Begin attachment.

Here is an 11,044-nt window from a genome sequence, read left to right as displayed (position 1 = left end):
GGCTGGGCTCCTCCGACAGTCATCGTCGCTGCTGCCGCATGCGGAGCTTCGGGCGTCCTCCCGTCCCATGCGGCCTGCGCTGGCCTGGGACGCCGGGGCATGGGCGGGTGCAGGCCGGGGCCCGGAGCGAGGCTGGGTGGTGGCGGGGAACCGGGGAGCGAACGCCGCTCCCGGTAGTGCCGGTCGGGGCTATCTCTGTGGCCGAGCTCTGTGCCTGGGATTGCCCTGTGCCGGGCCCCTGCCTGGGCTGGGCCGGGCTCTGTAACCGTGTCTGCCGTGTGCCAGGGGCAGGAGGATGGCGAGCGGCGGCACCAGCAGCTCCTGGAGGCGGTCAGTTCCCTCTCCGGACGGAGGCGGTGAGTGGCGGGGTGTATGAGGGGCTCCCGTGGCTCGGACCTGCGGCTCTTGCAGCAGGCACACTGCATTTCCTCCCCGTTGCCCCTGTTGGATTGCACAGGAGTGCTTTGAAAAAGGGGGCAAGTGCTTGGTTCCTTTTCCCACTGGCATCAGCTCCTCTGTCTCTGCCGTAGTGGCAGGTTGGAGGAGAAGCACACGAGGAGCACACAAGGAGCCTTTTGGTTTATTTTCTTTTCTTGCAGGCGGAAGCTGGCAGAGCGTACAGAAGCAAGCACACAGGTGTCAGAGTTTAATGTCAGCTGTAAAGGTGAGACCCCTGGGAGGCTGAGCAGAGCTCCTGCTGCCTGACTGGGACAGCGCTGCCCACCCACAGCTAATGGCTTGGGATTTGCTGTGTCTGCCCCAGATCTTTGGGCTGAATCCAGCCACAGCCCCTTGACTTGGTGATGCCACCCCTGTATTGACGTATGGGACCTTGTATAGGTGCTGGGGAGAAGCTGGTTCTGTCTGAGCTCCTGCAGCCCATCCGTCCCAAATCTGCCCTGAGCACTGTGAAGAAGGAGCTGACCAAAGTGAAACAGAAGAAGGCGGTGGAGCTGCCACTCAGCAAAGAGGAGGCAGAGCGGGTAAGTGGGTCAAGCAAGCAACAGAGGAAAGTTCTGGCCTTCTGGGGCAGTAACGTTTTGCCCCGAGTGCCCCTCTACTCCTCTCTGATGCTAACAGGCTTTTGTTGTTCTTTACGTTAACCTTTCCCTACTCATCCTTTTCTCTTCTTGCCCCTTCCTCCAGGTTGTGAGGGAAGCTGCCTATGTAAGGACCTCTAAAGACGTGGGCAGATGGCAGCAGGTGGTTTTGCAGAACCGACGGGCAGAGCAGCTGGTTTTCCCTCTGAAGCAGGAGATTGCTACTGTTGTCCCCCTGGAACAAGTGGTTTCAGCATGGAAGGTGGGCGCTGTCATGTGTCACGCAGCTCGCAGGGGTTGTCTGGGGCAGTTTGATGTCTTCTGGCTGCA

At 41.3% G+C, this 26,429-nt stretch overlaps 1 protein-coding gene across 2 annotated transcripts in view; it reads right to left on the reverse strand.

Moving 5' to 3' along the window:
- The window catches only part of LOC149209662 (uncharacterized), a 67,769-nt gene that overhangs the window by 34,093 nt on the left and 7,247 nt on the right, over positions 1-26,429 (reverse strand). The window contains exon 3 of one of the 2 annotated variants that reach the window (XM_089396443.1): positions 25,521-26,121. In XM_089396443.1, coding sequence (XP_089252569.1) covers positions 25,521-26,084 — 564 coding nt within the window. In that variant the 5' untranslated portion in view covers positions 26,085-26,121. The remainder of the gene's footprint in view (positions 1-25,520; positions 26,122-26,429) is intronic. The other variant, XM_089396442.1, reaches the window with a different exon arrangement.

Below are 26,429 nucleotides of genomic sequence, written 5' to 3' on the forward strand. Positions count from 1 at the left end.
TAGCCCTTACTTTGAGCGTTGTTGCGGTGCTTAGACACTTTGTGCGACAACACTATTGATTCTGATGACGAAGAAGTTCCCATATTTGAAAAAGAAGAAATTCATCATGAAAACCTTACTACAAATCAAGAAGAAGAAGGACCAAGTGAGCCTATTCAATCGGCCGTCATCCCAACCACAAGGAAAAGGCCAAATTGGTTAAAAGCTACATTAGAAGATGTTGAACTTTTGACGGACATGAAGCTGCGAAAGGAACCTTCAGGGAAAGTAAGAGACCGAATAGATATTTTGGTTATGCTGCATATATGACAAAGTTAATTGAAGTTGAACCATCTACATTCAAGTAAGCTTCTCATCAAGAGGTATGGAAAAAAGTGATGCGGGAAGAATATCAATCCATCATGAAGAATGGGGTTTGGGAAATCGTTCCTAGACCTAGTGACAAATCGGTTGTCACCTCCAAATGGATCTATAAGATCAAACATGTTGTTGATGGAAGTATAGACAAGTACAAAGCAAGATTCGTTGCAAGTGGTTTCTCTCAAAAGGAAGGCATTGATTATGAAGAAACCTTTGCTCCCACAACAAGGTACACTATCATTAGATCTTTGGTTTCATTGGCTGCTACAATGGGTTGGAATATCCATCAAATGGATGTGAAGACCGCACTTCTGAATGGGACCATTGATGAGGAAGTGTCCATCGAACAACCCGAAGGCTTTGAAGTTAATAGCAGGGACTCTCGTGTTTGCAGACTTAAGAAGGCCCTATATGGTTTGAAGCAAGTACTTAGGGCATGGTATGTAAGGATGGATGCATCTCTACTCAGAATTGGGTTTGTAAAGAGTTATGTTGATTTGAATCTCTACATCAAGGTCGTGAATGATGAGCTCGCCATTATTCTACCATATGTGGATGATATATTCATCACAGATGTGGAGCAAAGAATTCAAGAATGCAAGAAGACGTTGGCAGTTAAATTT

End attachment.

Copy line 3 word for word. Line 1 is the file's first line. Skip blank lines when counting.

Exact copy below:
At 41.3% G+C, this 26,429-nt stretch overlaps 1 protein-coding gene across 2 annotated transcripts in view; it reads right to left on the reverse strand.